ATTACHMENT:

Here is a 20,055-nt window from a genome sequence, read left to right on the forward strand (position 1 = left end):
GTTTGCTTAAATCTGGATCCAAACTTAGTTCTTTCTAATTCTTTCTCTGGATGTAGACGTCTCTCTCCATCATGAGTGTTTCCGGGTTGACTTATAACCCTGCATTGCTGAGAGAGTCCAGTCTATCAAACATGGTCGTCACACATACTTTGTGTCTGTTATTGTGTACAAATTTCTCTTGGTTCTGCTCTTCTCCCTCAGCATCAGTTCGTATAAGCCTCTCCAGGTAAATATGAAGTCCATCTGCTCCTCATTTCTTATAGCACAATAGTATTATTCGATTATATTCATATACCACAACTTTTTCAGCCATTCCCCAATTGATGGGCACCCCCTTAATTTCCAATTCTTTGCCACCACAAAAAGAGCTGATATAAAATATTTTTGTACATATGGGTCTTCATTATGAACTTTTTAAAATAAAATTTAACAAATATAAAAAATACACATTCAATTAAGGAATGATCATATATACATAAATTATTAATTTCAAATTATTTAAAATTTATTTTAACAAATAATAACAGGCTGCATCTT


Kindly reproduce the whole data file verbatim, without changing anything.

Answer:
Here is a 20,055-nt window from a genome sequence, read left to right on the forward strand (position 1 = left end):
GTTTGCTTAAATCTGGATCCAAACTTAGTTCTTTCTAATTCTTTCTCTGGATGTAGACGTCTCTCTCCATCATGAGTGTTTCCGGGTTGACTTATAACCCTGCATTGCTGAGAGAGTCCAGTCTATCAAACATGGTCGTCACACATACTTTGTGTCTGTTATTGTGTACAAATTTCTCTTGGTTCTGCTCTTCTCCCTCAGCATCAGTTCGTATAAGCCTCTCCAGGTAAATATGAAGTCCATCTGCTCCTCATTTCTTATAGCACAATAGTATTATTCGATTATATTCATATACCACAACTTTTTCAGCCATTCCCCAATTGATGGGCACCCCCTTAATTTCCAATTCTTTGCCACCACAAAAAGAGCTGATATAAAATATTTTTGTACATATGGGTCTTCATTATGAACTTTTTAAAATAAAATTTAACAAATATAAAAAATACACATTCAATTAAGGAATGATCATATATACATAAATTATTAATTTCAAATTATTTAAAATTTATTTTAACAAATAATAACAGGCTGCATCTT